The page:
A stranger to society, a stranger to his own life, Meursault seems indifferent to everything. In The Outsider, Camus explores the alienation of an individual who refuses to conform to social norms. When his mother dies, he refuses to show his emotions simply to satisfy the expectations of others. And when he commits a random act of violence on a sun-drenched beach near Algiers, his lack of remorse compounds his guilt in the eyes of society and the law. Yet he is as much a victim as a criminal.

A first in Penguin Modern Classics, Camus’ classic existentialist novel is told through Ryota Kurumado’s powerful artwork. Unlike previous editions of Camus’ novel, Meursault and other characters’ emotions are drawn out through stunning illustrations and seen for the first time. A rare and challenging feat, Kurumado’s manga adaptation makes a novel first published in 1942 feel contemporary.
The Great Transformation
The Great Transformation
‘One of the most powerful books in social sciences ever written. ... A must-read.’ Thomas Piketty

Tracing the history of capitalism in England and beyond, Karl Polanyi's landmark 1944 classic brilliantly exposed the myth of laissez-faire economics. From the great transformation that occurred during the industrial revolution onwards, he showed, there has been nothing 'natural' about the market state. Instead, the economy must always be embedded in society, and human needs and relations. Witnessing the 'avalanche of social dislocation' of his time - from the Great Depression, to the rise of fascism and communism and the First and Second World Wars - Polanyi ends with a rallying cry for freedom, and a passionate vision to protect our common humanity.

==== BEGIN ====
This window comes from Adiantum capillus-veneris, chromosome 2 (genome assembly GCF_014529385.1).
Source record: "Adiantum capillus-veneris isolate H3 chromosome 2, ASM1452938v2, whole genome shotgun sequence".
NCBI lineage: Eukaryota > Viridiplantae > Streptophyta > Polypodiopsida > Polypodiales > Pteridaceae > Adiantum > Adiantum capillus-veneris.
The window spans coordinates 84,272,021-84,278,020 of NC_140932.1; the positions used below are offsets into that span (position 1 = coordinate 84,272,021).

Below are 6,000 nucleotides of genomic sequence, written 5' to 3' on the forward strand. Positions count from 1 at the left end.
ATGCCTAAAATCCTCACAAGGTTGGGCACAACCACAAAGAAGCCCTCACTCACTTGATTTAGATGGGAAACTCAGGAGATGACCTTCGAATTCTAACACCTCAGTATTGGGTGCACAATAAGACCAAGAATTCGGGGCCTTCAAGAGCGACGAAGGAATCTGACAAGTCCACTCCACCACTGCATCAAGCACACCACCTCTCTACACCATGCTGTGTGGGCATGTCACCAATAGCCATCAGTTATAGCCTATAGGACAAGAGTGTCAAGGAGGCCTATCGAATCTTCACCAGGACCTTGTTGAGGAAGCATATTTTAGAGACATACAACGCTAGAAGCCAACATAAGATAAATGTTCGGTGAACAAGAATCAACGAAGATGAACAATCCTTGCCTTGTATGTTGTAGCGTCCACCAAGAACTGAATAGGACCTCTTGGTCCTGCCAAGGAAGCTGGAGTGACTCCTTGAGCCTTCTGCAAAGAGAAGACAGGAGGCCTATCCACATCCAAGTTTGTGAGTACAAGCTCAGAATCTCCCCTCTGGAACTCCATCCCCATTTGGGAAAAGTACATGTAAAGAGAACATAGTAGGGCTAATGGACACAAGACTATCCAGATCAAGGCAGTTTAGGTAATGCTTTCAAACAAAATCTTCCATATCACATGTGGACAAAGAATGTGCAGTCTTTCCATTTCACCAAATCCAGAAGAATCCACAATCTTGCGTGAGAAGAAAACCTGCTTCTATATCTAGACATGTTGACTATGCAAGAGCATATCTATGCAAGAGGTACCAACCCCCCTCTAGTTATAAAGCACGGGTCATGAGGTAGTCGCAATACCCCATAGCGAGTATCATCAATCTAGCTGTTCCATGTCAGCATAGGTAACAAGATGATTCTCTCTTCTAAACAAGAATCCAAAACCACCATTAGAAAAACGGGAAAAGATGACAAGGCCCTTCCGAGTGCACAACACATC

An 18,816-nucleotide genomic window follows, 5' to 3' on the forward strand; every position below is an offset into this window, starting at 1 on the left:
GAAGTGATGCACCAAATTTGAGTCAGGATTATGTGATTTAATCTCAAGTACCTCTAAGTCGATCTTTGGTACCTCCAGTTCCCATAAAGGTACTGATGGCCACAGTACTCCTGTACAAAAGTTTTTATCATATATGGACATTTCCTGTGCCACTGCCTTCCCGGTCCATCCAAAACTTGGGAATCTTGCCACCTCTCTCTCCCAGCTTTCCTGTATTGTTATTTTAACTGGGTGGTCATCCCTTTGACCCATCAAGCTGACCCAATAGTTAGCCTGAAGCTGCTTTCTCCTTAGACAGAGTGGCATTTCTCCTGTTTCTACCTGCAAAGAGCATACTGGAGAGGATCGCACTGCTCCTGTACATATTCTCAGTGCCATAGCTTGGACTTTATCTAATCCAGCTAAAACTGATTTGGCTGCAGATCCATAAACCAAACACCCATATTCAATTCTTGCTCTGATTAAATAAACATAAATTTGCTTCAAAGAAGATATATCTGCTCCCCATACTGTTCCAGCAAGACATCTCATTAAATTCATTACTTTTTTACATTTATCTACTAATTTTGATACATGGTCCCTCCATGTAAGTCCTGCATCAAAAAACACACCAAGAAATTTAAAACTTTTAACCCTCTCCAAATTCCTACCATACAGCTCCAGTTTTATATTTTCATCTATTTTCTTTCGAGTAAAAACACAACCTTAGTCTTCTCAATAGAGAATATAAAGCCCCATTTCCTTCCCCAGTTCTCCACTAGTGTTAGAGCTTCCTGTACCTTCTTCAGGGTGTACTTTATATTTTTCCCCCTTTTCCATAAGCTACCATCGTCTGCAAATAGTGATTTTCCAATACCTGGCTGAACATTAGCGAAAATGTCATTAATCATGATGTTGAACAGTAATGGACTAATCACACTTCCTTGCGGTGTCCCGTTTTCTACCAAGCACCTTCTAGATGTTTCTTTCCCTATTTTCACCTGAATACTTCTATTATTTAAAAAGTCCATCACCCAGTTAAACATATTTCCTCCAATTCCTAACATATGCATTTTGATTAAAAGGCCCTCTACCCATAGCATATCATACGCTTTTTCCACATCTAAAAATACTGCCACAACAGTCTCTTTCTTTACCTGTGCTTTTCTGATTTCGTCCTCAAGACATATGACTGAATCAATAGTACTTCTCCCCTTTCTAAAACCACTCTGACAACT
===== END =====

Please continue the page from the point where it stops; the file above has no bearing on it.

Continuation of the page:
Return to My Native Land
Return to My Native Land
'We shall speak. We shall sing. We shall shout.' This blazing autobiographical poem by the founder of the négritude movement became a rallying cry for decolonisation when it appeared in 1939. Following one man's return from Europe to his homeland of Martinique, it is a reckoning with the trauma of slavery and exploitation, and a triumphant anthem for Black identity, one which reclaims and remakes language itself.

'Nothing less than the greatest lyrical monument of this time' André Breton
'A Césaire poem explodes and whirls about itself like a rocket, suns burst forth whirling and exploding' Jean-Paul Sartre
'The most influential Francophone Caribbean writer of his generation' Independent
Death in Midsummer
Death in Midsummer
Bringing together Yukio Mishima's finest stories, this selection shows his extraordinary ability to depict a wide variety of human beings in moments of significance. A moonlit journey to fulfil a wish; a mother lost in mourning; a night of infidelity; and a young lieutenant who ends his life. Filled with rich description and luxurious beauty, these hauntingly beautiful short stories from one of Japan's greatest writers show the pull between duty and desire, ecstasy and death.

In the title story, 'Death in Midsummer', which is set at a beach resort, a triple tragedy becomes a cloud of doom that requires exorcising. In another, 'Patriotism', a young army officer and his wife choose a way of vindicating their belief in ancient values that is as violent as it is traditional; it prefigured his own death by seppuku in November 1970. There is a story in which the sad truth of the relationship between a businessman and his former mistress is revealed through a suggestion of the unknown, and another in which a working-class couple, touching in their simple love for each other, pursue financial security by rather shocking means.
Golden Age
Golden Age
'Life is but a slow, drawn-out process of getting your balls crushed.'

Twenty-one-year-old Wang Er, stationed in a remote mountain commune, spends his days herding oxen, napping and dreaming of losing his virginity. His dreams come true in the shape of the beautiful doctor Cheng Qinyang. So begins the riotously funny story of their illicit love affair, the Party officials who enjoy their forced confessions a little too much, and Wang's life under the Communist regime: his misadventures as a biology lecturer in a Beijing university, and his entanglements with family, friends and lovers. Golden Age is an explosive, subversive, wild and hilarious satire, featuring one of literature's great protagonists, a sensation when it was published in the 1990s and beloved today.
Pleasure of Thinking
Pleasure of Thinking